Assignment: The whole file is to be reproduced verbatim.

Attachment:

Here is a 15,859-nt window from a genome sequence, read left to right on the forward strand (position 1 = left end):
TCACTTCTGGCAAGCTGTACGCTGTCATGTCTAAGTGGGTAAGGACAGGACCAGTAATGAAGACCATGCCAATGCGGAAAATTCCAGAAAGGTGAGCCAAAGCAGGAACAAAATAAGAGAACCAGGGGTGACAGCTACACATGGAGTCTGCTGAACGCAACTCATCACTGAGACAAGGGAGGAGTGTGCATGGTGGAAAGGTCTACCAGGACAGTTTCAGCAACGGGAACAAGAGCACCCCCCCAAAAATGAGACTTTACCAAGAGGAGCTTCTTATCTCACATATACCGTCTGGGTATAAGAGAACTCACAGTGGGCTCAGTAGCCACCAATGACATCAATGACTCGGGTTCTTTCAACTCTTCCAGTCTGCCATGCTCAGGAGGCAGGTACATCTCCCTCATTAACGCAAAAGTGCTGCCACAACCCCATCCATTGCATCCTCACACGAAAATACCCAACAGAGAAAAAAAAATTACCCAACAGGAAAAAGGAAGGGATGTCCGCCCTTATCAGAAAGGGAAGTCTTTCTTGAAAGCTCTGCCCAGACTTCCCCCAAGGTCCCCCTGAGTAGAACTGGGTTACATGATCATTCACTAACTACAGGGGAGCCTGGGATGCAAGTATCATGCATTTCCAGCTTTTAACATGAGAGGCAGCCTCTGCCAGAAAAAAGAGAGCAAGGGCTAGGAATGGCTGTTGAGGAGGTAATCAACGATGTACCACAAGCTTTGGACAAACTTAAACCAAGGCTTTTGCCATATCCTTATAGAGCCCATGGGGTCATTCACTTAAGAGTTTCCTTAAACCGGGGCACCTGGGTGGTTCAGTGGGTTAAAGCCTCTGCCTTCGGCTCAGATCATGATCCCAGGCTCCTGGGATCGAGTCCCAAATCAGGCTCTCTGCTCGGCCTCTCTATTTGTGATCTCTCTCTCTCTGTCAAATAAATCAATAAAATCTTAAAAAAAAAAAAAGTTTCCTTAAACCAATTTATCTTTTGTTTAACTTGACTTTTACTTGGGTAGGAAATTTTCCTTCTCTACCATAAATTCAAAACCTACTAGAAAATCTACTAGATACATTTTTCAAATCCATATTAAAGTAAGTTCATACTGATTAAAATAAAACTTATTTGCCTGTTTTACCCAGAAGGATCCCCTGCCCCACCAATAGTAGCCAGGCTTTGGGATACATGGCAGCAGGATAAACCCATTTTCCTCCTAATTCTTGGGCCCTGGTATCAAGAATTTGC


Here is a 15,859-nt window from a genome sequence, read left to right on the forward strand (position 1 = left end):
TCACTTCTGGCAAGCTGTACGCTGTCATGTCTAAGTGGGTAAGGACAGGACCAGTAATGAAGACCATGCCAATGCGGAAAATTCCAGAAAGGTGAGCCAAAGCAGGAACAAAATAAGAGAACCAGGGGTGACAGCTACACATGGAGTCTGCTGAACGCAACTCATCACTGAGACAAGGGAGGAGTGTGCATGGTGGAAAGGTCTACCAGGACAGTTTCAGCAACGGGAACAAGAGCACCCCCCCAAAAATGAGACTTTACCAAGAGGAGCTTCTTATCTCACATATACCGTCTGGGTATAAGAGAACTCACAGTGGGCTCAGTAGCCACCAATGACATCAATGACTCGGGTTCTTTCAACTCTTCCAGTCTGCCATGCTCAGGAGGCAGGTACATCTCCCTCATTAACGCAAAAGTGCTGCCACAACCCCATCCATTGCATCCTCACACGAAAATACCCAACAGAGAAAAAAAAATTACCCAACAGGAAAAAGGAAGGGATGTCCGCCCTTATCAGAAAGGGAAGTCTTTCTTGAAAGCTCTGCCCAGACTTCCCCCAAGGTCCCCCTGAGTAGAACTGGGTTACATGATCATTCACTAACTACAGGGGAGCCTGGGATGCAAGTATCATGCATTTCCAGCTTTTAACATGAGAGGCAGCCTCTGCCAGAAAAAAGAGAGCAAGGGCTAGGAATGGCTGTTGAGGAGGTAATCAACGATGTACCACAAGCTTTGGACAAACTTAAACCAAGGCTTTTGCCATATCCTTATAGAGCCCATGGGGTCATTCACTTAAGAGTTTCCTTAAACCGGGGCACCTGGGTGGTTCAGTGGGTTAAAGCCTCTGCCTTCGGCTCAGATCATGATCCCAGGCTCCTGGGATCGAGTCCCAAATCAGGCTCTCTGCTCGGCCTCTCTATTTGTGATCTCTCTCTCTCTGTCAAATAAATCAATAAAATCTTAAAAAAAAAAAAAGTTTCCTTAAACCAATTTATCTTTTGTTTAACTTGACTTTTACTTGGGTAGGAAATTTTCCTTCTCTACCATAAATTCAAAACCTACTAGAAAATCTACTAGATACATTTTTCAAATCCATATTAAAGTAAGTTCATACTGATTAAAATAAAACTTATTTGCCTGTTTTACCCAGAAGGATCCCCTGCCCCACCAATAGTAGCCAGGCTTTGGGATACATGGCAGCAGGATAAACCCATTTTCCTCCTAATTCTTGGGCCCTGGTATCAAGAATTTGC